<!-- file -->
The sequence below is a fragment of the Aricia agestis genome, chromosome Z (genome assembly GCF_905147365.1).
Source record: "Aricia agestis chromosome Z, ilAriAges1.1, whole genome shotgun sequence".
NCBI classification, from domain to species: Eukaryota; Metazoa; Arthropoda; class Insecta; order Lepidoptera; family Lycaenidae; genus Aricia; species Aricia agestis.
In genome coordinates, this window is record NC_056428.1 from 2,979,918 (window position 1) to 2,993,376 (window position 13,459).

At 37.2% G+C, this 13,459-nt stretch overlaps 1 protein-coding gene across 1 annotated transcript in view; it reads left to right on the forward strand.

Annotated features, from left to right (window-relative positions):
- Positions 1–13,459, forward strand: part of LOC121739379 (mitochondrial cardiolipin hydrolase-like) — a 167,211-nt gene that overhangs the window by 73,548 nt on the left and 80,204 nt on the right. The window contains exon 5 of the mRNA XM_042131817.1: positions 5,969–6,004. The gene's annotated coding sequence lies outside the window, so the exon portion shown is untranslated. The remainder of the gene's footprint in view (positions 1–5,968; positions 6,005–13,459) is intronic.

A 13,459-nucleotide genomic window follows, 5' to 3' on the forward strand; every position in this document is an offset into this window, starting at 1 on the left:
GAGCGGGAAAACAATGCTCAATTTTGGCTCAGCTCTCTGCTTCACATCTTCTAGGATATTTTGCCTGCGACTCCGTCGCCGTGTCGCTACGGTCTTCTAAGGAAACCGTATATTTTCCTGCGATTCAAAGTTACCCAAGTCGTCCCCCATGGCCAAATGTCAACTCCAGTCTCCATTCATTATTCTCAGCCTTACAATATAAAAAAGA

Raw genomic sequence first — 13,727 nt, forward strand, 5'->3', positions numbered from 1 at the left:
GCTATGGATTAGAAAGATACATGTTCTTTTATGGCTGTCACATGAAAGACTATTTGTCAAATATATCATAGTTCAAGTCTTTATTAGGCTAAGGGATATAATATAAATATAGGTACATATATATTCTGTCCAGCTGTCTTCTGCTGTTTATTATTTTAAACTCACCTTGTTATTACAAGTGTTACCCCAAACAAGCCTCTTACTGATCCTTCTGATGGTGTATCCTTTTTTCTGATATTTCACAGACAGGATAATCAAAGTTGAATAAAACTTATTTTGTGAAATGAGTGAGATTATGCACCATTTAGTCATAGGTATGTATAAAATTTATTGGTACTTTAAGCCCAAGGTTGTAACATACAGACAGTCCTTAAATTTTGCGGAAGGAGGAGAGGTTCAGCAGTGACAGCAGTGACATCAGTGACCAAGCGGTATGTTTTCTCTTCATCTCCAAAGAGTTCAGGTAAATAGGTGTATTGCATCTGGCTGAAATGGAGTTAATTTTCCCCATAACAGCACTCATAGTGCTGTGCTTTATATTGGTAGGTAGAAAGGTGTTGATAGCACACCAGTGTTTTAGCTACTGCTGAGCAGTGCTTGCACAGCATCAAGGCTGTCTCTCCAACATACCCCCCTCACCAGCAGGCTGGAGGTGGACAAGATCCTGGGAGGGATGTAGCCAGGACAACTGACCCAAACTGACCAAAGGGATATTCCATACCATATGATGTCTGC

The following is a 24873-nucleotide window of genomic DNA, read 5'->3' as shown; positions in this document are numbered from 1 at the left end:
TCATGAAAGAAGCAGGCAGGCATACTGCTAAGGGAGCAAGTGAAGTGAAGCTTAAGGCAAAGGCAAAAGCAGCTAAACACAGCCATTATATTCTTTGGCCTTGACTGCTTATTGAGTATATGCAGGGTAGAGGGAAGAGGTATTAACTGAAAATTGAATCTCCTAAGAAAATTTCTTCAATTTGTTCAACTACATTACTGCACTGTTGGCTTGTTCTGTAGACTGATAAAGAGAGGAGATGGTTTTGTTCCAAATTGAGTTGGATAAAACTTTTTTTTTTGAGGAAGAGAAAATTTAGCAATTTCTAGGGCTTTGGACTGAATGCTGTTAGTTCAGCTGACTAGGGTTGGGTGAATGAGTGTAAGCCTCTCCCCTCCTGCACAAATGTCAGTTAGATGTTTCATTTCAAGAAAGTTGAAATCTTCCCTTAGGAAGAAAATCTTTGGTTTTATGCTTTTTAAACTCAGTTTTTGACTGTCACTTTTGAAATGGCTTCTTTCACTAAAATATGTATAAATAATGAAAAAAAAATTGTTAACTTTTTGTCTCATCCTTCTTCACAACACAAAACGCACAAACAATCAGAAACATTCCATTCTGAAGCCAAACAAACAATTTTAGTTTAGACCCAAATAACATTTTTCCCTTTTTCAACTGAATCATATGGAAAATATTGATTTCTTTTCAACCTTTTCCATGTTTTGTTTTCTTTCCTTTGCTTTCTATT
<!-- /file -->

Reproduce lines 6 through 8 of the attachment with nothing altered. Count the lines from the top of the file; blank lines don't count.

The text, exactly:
Annotated features, from left to right (window-relative positions):
- Positions 1–13,459, forward strand: part of LOC121739379 (mitochondrial cardiolipin hydrolase-like) — a 167,211-nt gene that overhangs the window by 73,548 nt on the left and 80,204 nt on the right. The window contains exon 5 of the mRNA XM_042131817.1: positions 5,969–6,004. The gene's annotated coding sequence lies outside the window, so the exon portion shown is untranslated. The remainder of the gene's footprint in view (positions 1–5,968; positions 6,005–13,459) is intronic.

A 13,459-nucleotide genomic window follows, 5' to 3' on the forward strand; every position in this document is an offset into this window, starting at 1 on the left: